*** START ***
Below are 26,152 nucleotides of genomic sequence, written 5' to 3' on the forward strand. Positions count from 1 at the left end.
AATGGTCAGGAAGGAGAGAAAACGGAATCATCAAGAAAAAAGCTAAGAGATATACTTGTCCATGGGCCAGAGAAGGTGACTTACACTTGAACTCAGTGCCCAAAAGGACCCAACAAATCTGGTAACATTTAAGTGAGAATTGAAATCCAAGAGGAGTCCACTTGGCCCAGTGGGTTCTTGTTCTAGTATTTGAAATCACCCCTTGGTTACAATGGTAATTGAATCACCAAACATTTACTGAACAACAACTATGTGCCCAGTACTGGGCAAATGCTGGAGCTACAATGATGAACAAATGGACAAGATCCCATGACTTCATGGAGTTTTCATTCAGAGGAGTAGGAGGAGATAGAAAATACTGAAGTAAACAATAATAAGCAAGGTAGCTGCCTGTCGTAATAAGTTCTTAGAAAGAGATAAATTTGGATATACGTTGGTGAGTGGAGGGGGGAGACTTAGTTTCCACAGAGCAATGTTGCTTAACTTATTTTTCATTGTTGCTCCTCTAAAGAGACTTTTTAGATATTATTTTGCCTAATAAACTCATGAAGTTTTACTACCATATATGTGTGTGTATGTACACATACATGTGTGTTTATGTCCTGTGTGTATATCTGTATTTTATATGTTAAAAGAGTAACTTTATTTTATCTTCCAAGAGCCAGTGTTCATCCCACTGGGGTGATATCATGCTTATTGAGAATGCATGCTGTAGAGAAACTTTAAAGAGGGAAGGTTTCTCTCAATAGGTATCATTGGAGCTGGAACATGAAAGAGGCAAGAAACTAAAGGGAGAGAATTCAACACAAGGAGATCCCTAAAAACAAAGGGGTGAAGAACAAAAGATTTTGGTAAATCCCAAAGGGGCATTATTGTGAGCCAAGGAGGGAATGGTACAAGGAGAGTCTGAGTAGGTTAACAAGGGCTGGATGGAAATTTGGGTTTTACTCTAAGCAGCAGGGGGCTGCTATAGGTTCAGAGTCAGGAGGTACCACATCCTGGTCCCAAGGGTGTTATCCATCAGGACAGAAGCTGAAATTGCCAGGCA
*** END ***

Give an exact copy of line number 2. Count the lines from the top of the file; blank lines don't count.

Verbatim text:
AATGGTCAGGAAGGAGAGAAAACGGAATCATCAAGAAAAAAGCTAAGAGATATACTTGTCCATGGGCCAGAGAAGGTGACTTACACTTGAACTCAGTGCCCAAAAGGACCCAACAAATCTGGTAACATTTAAGTGAGAATTGAAATCCAAGAGGAGTCCACTTGGCCCAGTGGGTTCTTGTTCTAGTATTTGAAATCACCCCTTGGTTACAATGGTAATTGAATCACCAAACATTTACTGAACAACAACTATGTGCCCAGTACTGGGCAAATGCTGGAGCTACAATGATGAACAAATGGACAAGATCCCATGACTTCATGGAGTTTTCATTCAGAGGAGTAGGAGGAGATAGAAAATACTGAAGTAAACAATAATAAGCAAGGTAGCTGCCTGTCGTAATAAGTTCTTAGAAAGAGATAAATTTGGATATACGTTGGTGAGTGGAGGGGGGAGACTTAGTTTCCACAGAGCAATGTTGCTTAACTTATTTTTCATTGTTGCTCCTCTAAAGAGACTTTTTAGATATTATTTTGCCTAATAAACTCATGAAGTTTTACTACCATATATGTGTGTGTATGTACACATACATGTGTGTTTATGTCCTGTGTGTATATCTGTATTTTATATGTTAAAAGAGTAACTTTATTTTATCTTCCAAGAGCCAGTGTTCATCCCACTGGGGTGATATCATGCTTATTGAGAATGCATGCTGTAGAGAAACTTTAAAGAGGGAAGGTTTCTCTCAATAGGTATCATTGGAGCTGGAACATGAAAGAGGCAAGAAACTAAAGGGAGAGAATTCAACACAAGGAGATCCCTAAAAACAAAGGGGTGAAGAACAAAAGATTTTGGTAAATCCCAAAGGGGCATTATTGTGAGCCAAGGAGGGAATGGTACAAGGAGAGTCTGAGTAGGTTAACAAGGGCTGGATGGAAATTTGGGTTTTACTCTAAGCAGCAGGGGGCTGCTATAGGTTCAGAGTCAGGAGGTACCACATCCTGGTCCCAAGGGTGTTATCCATCAGGACAGAAGCTGAAATTGCCAGGCA